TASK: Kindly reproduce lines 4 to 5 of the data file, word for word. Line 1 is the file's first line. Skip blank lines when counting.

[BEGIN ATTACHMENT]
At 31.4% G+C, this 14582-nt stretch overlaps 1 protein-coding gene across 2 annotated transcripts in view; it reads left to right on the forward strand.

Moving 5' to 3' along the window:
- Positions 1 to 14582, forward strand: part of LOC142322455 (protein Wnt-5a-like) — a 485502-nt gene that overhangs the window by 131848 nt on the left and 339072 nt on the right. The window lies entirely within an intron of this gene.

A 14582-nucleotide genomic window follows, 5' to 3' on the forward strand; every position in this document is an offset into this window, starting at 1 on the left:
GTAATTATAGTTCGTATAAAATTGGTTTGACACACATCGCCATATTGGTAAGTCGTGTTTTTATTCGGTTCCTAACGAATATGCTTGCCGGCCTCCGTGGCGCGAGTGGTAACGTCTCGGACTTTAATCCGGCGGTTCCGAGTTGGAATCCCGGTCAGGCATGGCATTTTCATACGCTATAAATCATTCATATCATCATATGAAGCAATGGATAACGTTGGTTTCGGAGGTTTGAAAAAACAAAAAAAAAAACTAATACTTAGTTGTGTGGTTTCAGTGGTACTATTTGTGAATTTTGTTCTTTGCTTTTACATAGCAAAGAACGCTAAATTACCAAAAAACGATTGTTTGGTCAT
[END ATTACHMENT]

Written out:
A 14582-nucleotide genomic window follows, 5' to 3' on the forward strand; every position in this document is an offset into this window, starting at 1 on the left:
GTAATTATAGTTCGTATAAAATTGGTTTGACACACATCGCCATATTGGTAAGTCGTGTTTTTATTCGGTTCCTAACGAATATGCTTGCCGGCCTCCGTGGCGCGAGTGGTAACGTCTCGGACTTTAATCCGGCGGTTCCGAGTTGGAATCCCGGTCAGGCATGGCATTTTCATACGCTATAAATCATTCATATCATCATATGAAGCAATGGATAACGTTGGTTTCGGAGGTTTGAAAAAACAAAAAAAAAAACTAATACTTAGTTGTGTGGTTTCAGTGGTACTATTTGTGAATTTTGTTCTTTGCTTTTACATAGCAAAGAACGCTAAATTACCAAAAAACGATTGTTTGGTCAT